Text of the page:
• The other industrial players are a mixed bag. None of them are as good about data keeping (or, consequently, browsing/filtering) as McMaster. None of their searches are as good as McMaster or Amazon, and none of their catalogs are as large, either. They make up for these shortcomings with depth: Uline does shipping, MSC and Rutland do tooling, etc. They have niches, and their capabilities within those niches make them incredibly valuable.

It’s also worth noting that these companies each take a different approach to knowing/caring who (or what type of entity) their customers are:

  • It’s implicit from McMaster’s site, but I’ve been told in person that they take it very seriously that they do *not* treat different customers differently whether they’re a business or an individual. The prices I see as some schmo on the street are the same prices I see if I’m an engineer at Lockheed Martin, and they don’t give quantity discounts either. They’ll even turn away large orders, and are in general happy to send customers to their suppliers if it’d make more sense to cut McMaster out of the transaction. 
  • A lot of the same could be said of Amazon, with the caveat that there’s a public perception that Amazon is constantly optimizing their pricing - definitely for time of year (supply and demand), but possibly also on a person-by-person basis. I have no way of knowing how much of this is true, and personally I wouldn’t find it offensive if it was. But it does strike me that Amazon takes the stance that “everyone sees the same site, but that ‘same site’ is one that’s constantly shifting depending on who you are and when you’re looking at it and what you looked at recently, and when we talk about the ‘same site’ we’re talking about something that might vary in layout, graphic design, product recommendations, pricing, and any other number of variables.”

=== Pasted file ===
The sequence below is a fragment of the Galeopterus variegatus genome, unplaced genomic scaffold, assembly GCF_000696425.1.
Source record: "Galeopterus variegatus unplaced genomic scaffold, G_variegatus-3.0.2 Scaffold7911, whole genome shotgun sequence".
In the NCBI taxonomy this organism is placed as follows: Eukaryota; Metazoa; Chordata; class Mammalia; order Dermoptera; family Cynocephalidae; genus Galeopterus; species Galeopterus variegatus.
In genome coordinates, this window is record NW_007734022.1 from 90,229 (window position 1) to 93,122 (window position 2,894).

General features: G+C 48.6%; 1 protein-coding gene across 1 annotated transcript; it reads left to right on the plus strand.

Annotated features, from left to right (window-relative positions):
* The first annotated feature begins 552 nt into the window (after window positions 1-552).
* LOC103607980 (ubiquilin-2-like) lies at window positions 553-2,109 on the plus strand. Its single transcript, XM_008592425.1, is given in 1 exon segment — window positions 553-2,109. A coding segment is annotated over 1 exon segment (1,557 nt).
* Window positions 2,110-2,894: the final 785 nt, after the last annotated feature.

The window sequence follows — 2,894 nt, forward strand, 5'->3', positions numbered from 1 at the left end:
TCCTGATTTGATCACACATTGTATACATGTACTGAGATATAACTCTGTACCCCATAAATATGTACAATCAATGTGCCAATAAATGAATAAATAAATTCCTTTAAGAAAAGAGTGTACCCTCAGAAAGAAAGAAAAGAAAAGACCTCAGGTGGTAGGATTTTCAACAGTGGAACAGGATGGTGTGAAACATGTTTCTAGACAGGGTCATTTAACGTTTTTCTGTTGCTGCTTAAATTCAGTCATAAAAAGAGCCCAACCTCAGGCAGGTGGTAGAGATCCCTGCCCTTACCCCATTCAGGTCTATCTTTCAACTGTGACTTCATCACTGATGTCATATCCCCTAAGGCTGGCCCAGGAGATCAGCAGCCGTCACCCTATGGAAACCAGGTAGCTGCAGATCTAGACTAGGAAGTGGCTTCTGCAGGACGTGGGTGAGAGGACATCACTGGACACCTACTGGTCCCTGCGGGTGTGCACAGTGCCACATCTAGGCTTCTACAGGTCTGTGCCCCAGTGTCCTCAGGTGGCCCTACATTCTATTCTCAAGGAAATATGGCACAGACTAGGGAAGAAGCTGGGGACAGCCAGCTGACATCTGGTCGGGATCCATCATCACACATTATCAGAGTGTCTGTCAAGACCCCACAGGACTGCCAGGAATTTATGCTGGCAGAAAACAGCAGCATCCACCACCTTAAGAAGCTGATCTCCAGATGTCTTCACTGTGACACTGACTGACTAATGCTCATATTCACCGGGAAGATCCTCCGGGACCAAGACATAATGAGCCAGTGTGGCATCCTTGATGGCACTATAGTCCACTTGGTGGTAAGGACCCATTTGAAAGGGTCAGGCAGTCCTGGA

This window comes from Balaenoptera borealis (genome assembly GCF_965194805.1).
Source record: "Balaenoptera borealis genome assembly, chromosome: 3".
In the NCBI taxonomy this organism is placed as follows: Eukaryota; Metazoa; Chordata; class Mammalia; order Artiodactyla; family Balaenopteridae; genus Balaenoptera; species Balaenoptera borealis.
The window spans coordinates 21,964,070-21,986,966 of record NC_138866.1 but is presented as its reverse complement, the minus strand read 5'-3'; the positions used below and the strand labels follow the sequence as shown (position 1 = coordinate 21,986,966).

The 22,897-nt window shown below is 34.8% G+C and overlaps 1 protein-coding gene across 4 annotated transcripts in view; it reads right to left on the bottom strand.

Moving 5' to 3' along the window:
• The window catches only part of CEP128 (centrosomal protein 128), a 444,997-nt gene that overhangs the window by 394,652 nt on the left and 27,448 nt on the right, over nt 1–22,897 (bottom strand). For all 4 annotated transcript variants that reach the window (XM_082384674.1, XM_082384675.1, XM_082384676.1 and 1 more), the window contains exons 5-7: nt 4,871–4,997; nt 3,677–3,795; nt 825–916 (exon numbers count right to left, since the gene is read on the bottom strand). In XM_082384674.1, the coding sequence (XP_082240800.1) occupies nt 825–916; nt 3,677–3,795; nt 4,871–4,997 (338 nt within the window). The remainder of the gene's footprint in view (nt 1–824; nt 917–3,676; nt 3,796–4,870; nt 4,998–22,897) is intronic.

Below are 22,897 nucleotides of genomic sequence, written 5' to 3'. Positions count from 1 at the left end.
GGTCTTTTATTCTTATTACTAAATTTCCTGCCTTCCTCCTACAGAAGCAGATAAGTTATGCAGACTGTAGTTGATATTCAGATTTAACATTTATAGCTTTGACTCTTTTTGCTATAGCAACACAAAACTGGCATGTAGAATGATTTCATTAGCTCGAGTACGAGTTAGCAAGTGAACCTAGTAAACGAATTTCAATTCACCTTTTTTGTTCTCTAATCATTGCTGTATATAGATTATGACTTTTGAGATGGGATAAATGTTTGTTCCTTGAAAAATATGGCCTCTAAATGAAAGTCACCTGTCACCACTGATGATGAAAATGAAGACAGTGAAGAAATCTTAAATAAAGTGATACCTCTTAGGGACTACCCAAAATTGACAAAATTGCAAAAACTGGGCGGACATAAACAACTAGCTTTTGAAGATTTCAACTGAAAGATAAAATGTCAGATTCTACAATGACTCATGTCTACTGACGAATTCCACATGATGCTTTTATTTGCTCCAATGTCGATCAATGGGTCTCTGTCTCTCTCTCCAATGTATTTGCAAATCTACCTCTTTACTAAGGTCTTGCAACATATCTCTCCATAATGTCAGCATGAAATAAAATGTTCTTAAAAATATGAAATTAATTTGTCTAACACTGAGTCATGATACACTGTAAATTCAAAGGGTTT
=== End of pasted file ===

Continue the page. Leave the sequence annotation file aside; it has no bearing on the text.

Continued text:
• Most of the industrial players, on the other hand, do kind of want to be selling to actual businesses. Some of them will go so far as requiring EINs or sales tax IDs (this is more common with suppliers that sell products at wholesale), but almost all of them will at least have the “business name” field be required.

If it’s not clear, I *like* these differences. I enjoy living in a world where companies put philosophical approaches to commerce up for debate, and let consumers decide which they prefer. The variety is good, and I find myself enjoying trying to use each to its most powerful effect. But the differences are worth noting, and it’s fun (and possibly useful) to project outward where each of these perspectives might lead in the future.

Tektronix's excellent online quote process

Added on by Spencer Wright.
The main site.

The main site.